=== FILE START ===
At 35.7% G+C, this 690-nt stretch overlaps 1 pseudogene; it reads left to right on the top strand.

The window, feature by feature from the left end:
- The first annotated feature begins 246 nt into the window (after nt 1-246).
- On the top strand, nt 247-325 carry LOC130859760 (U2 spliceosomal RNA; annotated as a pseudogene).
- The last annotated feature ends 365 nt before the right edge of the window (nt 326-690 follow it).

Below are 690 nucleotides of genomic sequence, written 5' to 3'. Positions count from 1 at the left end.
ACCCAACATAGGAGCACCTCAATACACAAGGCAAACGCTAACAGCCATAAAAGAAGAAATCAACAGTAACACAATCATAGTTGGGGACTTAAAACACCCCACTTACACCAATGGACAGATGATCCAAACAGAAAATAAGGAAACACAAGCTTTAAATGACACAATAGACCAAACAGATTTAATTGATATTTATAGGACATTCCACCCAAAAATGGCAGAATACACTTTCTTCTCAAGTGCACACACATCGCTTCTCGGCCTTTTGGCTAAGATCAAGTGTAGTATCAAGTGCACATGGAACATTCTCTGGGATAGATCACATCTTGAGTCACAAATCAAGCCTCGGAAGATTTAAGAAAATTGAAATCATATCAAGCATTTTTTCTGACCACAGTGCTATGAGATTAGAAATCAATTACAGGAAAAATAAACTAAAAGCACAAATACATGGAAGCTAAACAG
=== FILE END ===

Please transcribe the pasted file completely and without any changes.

At 35.7% G+C, this 690-nt stretch overlaps 1 pseudogene; it reads left to right on the top strand.

The window, feature by feature from the left end:
- The first annotated feature begins 246 nt into the window (after nt 1-246).
- On the top strand, nt 247-325 carry LOC130859760 (U2 spliceosomal RNA; annotated as a pseudogene).
- The last annotated feature ends 365 nt before the right edge of the window (nt 326-690 follow it).

Below are 690 nucleotides of genomic sequence, written 5' to 3'. Positions count from 1 at the left end.
ACCCAACATAGGAGCACCTCAATACACAAGGCAAACGCTAACAGCCATAAAAGAAGAAATCAACAGTAACACAATCATAGTTGGGGACTTAAAACACCCCACTTACACCAATGGACAGATGATCCAAACAGAAAATAAGGAAACACAAGCTTTAAATGACACAATAGACCAAACAGATTTAATTGATATTTATAGGACATTCCACCCAAAAATGGCAGAATACACTTTCTTCTCAAGTGCACACACATCGCTTCTCGGCCTTTTGGCTAAGATCAAGTGTAGTATCAAGTGCACATGGAACATTCTCTGGGATAGATCACATCTTGAGTCACAAATCAAGCCTCGGAAGATTTAAGAAAATTGAAATCATATCAAGCATTTTTTCTGACCACAGTGCTATGAGATTAGAAATCAATTACAGGAAAAATAAACTAAAAGCACAAATACATGGAAGCTAAACAG